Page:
The Problem with Talking Dogs: Thoughts and feelings about ‘Isle of Dogs’

Source: SBS

For pop-culture critic Dr Lauren Rosewarne, the notion that "we know what dogs are thinking; what they would say if they could speak", is a uniquely human arrogance.

I love dogs. I love dogs so much that I’ve blindly crossed many a busy road to get to the other side for a little light patting. I love dogs so much that if the man in the van with the blacked-out windows asks me to get in and look at his puppies, I’m in. I’m in even though I’m 37.

I love dogs. This love, however, isn’t a love without limit. I have a serious problem with talking dogs.

A couple of years ago I spent 18 months watching 1000 Christmas films for a book. Some of the most awful ones were the ones featuring dogs. From Lady and the Tramp to The Dog Who Saved Christmas to Doggone Christmas these are not good films. These are films about anthropomorphised animals: sometimes wearing clothes, sometimes saving kids from wells, almost always with the talking. Talking dogs is a stupid concept that flatters the ego of humans. I get it, but I hate it.

When I saw Isle of Dogs I tried my best to enter the screening with an open mind: to, notably, keep my expectations modest. I saw The Adventures Milo and Otis when it first came out in 1986 – I knew, even at six-years-old - that that was a nonsense film. (That was before I found out about all the alleged animal cruelty). Cats don’t put their “arms” around dogs; dogs and cats don’t “team up for adventures”. Dogs, hopefully, don’t have voices that sound like Dudley Moore. But I couldn’t hold tight to my Milo and Otis knowledge. I got too excited. I got too distracted by the fact that it was a Wes Anderson film; Wes, who had directed one of my all-time favourite films, The Royal Tenenbaums

Like parents who see their own kids as blessed angels and every other child as unruly – our own weird dog behaviour is perfectly fine; it’s everyone else’s that’s grating.

Something I understood at six years old watching Milo and Otis – probably sketchily, but understood nonetheless – was the arrogance of humans thinking we know what dogs are thinking; what they would say if they could speak. Dog weddings really encapsulate my thinking here. Has anyone asked the dogs about their view on betrothal? Do dogs want to enter arranged marriages? Do they really want to wear modified versions of human wedding outfits? At any point do we stop to think about their consent?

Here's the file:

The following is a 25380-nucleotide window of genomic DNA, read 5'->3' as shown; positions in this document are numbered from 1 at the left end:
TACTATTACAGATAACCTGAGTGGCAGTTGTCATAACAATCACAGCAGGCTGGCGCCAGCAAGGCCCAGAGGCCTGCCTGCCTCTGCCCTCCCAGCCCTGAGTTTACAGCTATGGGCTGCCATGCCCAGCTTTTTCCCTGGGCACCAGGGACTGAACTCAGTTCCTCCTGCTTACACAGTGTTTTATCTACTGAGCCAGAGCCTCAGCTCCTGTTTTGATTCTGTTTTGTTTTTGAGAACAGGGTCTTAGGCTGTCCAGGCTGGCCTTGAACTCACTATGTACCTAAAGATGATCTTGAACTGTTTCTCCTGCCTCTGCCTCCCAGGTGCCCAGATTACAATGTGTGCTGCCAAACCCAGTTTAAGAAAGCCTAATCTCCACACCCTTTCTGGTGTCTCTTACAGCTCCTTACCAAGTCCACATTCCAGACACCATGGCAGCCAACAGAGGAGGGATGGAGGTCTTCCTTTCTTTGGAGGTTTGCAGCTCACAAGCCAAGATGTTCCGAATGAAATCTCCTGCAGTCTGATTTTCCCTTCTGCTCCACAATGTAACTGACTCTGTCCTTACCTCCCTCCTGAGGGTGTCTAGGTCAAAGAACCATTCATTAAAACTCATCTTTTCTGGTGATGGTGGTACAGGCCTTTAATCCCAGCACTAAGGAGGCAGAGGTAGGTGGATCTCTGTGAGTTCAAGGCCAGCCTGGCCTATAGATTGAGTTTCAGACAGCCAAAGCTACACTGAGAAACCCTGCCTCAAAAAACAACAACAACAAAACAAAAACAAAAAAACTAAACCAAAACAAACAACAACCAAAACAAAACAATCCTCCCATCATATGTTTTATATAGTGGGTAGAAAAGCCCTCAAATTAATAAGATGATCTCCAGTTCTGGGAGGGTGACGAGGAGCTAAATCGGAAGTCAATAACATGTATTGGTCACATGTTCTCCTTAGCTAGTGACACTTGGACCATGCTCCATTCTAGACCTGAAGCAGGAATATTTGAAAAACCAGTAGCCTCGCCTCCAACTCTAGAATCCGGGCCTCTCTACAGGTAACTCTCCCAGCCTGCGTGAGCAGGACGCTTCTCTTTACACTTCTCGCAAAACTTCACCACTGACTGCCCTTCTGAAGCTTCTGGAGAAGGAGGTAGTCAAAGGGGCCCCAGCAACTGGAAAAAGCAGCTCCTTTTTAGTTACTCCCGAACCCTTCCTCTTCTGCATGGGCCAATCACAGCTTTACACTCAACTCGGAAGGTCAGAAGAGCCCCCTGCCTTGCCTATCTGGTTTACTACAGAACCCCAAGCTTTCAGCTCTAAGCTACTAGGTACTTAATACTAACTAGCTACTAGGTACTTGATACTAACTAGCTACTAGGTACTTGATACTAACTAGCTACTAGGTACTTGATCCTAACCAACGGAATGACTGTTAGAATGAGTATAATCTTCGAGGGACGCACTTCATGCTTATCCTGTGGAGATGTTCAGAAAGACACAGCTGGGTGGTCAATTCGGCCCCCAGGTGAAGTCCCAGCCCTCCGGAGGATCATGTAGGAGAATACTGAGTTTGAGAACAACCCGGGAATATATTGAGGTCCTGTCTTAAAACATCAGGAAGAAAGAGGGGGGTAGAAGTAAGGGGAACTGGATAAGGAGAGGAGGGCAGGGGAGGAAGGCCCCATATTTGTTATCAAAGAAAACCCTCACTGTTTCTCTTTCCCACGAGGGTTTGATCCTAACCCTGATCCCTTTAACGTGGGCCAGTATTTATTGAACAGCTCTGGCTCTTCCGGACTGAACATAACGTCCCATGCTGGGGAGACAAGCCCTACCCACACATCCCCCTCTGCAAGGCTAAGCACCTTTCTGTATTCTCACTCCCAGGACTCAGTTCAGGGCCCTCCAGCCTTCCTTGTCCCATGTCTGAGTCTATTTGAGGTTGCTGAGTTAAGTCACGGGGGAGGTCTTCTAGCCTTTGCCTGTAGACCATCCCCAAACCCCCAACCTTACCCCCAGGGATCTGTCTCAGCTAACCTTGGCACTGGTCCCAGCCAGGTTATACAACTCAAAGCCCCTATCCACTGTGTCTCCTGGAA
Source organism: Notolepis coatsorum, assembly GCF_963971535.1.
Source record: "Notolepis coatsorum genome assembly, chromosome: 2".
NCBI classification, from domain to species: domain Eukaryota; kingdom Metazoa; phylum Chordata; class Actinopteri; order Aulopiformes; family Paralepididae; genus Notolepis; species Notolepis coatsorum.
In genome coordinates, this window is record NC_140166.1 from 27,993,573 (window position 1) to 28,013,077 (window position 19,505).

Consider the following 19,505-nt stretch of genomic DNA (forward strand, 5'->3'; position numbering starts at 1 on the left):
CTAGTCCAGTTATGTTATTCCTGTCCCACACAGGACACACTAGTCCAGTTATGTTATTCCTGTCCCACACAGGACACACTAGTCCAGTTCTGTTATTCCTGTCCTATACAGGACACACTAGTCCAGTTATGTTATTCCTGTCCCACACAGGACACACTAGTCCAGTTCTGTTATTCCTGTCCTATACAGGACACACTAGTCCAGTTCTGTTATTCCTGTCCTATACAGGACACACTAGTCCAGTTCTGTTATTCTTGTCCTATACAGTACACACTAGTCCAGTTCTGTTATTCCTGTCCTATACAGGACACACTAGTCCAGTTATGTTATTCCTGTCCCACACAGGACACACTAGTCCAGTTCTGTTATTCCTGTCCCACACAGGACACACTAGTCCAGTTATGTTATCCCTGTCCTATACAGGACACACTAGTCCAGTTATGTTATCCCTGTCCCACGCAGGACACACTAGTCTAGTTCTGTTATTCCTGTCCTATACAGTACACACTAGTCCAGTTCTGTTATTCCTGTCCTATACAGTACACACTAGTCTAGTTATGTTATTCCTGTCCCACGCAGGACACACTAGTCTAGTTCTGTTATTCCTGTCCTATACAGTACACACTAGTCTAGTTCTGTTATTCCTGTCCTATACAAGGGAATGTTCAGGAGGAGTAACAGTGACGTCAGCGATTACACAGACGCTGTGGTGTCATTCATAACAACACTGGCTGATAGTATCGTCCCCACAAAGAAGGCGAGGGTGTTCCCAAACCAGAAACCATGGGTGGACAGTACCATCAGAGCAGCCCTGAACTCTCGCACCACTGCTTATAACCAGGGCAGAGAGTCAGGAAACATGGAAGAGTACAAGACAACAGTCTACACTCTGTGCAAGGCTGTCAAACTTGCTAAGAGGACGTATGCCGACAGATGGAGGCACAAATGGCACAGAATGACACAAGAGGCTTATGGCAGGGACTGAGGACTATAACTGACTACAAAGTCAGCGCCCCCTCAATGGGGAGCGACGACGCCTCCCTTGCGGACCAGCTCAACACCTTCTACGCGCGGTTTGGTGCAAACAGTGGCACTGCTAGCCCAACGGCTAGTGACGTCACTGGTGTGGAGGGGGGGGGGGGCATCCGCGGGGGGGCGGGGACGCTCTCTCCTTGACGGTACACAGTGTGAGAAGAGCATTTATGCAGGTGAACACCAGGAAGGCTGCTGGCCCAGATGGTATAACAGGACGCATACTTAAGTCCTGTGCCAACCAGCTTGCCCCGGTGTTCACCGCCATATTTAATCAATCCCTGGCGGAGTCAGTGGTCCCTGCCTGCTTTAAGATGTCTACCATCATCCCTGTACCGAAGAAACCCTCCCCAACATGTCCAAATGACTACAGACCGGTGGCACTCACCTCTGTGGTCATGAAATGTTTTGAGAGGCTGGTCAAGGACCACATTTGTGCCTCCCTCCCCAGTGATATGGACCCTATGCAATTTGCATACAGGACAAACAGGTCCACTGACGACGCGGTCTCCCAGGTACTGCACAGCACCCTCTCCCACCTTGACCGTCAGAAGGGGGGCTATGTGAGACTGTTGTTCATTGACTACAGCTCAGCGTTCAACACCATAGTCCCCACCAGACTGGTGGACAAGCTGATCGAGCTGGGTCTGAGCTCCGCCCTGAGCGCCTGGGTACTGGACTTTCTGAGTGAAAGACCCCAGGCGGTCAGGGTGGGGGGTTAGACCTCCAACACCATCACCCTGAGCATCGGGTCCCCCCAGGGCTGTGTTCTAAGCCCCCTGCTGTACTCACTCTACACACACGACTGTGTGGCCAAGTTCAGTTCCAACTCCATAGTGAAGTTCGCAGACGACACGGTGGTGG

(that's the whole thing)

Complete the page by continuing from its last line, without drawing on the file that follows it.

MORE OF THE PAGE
It’s not like I don’t understand the impulses, mind you. The first Christmas that my family had Zelda the cocker spaniel, I procured her a highly excellent elf costume which she hated wearing with every fibre of her fur being. But she looked so cute!

 On an individual level, we dog lovers engage with all kinds of peculiar behaviour: dressing them up, doing their voices, applying a human logic to all their idiosyncrasies (“she just doesn’t like change” “she’s never liked men”, “she’s in a mood, don’t worry about her”). But like parents who see their own kids as blessed angels and every other child as unruly – our own weird dog behaviour is perfectly fine; it’s everyone else’s that’s grating.

The Isle of Dogs animation is truly terrific, but there was a lot not to love. At 101 minutes, I felt like a good half-hour was just rambling. And I’m not sure whether my attention was drifting or whether the narrative was problematically convoluted in parts. I left the cinema thinking – as I did when I left a screening of Moonrise Kingdom – that sometimes Wes Anderson just seems to be doing Wes Anderson and trying to recapture a nostalgia for his first films.

But mostly it’s just about the dogs. I bloody hate talking dogs.

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Lauren Rosewarne is a Senior Lecturer at the University of Melbourne. She is the author of nine books and is a co-host of ‘Stop Everything!’ on Radio National.